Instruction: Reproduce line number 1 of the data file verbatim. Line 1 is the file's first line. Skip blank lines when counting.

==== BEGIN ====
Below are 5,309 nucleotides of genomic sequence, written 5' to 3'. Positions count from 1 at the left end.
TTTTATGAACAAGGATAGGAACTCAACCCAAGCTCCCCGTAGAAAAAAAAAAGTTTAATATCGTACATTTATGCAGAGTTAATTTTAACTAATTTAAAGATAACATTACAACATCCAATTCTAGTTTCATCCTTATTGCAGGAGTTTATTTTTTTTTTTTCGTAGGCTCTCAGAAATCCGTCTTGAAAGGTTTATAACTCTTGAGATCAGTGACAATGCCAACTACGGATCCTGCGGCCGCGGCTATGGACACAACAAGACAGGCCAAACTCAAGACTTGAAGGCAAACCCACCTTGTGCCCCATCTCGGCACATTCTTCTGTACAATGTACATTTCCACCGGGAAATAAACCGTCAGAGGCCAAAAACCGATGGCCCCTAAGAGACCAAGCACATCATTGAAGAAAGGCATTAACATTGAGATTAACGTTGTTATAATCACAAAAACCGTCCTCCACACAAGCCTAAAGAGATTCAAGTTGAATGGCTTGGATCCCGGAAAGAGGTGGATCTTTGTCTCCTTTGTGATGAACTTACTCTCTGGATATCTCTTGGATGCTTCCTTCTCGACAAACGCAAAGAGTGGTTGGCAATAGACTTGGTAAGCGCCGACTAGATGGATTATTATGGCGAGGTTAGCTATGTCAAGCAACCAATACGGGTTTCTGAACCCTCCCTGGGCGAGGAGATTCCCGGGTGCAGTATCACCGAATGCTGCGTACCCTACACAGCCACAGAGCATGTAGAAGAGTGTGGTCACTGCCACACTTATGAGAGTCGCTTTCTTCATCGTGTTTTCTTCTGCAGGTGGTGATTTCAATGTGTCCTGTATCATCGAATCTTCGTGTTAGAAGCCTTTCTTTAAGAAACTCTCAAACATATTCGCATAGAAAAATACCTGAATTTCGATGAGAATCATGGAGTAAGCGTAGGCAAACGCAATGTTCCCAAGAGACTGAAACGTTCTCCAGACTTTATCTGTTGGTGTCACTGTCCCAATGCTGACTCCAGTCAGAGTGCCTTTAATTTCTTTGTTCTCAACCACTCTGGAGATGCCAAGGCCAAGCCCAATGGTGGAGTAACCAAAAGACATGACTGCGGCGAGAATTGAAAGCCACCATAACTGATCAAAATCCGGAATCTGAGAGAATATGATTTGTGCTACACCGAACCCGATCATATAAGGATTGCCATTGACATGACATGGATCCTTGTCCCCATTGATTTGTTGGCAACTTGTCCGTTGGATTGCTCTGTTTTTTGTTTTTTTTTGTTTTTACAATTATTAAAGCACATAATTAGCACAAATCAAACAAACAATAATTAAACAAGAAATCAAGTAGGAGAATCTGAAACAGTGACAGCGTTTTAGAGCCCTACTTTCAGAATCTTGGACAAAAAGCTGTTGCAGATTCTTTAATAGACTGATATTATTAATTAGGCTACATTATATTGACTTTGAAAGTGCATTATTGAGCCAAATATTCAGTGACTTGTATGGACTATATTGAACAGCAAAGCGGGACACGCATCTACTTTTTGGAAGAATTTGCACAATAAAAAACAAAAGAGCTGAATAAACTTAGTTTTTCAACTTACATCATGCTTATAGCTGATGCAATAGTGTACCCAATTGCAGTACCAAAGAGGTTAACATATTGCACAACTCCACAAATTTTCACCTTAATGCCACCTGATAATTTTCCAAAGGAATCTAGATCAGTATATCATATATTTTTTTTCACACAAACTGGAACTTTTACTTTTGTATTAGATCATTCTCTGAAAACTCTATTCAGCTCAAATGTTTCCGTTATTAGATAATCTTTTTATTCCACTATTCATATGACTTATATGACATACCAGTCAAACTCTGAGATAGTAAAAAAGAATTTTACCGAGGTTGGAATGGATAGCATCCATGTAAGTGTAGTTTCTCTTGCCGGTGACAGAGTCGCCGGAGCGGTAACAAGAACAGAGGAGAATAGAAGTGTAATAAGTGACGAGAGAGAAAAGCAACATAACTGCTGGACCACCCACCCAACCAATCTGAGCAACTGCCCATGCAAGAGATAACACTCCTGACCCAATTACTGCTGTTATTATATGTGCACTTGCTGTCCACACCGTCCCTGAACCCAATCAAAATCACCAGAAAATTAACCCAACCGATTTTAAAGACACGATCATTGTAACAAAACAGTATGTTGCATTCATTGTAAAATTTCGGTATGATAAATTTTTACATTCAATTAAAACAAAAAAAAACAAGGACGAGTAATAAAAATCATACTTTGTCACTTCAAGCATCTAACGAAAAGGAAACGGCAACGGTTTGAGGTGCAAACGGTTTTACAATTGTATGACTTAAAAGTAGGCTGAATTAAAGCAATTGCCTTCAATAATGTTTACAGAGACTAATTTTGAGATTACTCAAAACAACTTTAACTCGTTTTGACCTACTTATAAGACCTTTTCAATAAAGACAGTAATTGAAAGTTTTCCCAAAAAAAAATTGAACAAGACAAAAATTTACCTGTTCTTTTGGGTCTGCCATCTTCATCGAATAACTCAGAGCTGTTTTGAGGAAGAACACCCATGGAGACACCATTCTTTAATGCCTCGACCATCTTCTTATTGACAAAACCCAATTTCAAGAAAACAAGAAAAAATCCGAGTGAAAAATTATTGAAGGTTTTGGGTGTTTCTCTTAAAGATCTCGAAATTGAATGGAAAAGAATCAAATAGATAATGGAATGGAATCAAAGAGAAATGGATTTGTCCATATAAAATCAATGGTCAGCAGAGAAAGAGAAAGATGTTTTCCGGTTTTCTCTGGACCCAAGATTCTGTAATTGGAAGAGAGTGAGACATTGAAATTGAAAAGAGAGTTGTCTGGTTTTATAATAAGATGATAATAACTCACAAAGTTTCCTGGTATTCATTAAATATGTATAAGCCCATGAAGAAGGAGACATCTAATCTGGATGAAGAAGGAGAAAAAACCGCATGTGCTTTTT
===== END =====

Below are 5,309 nucleotides of genomic sequence, written 5' to 3'. Positions count from 1 at the left end.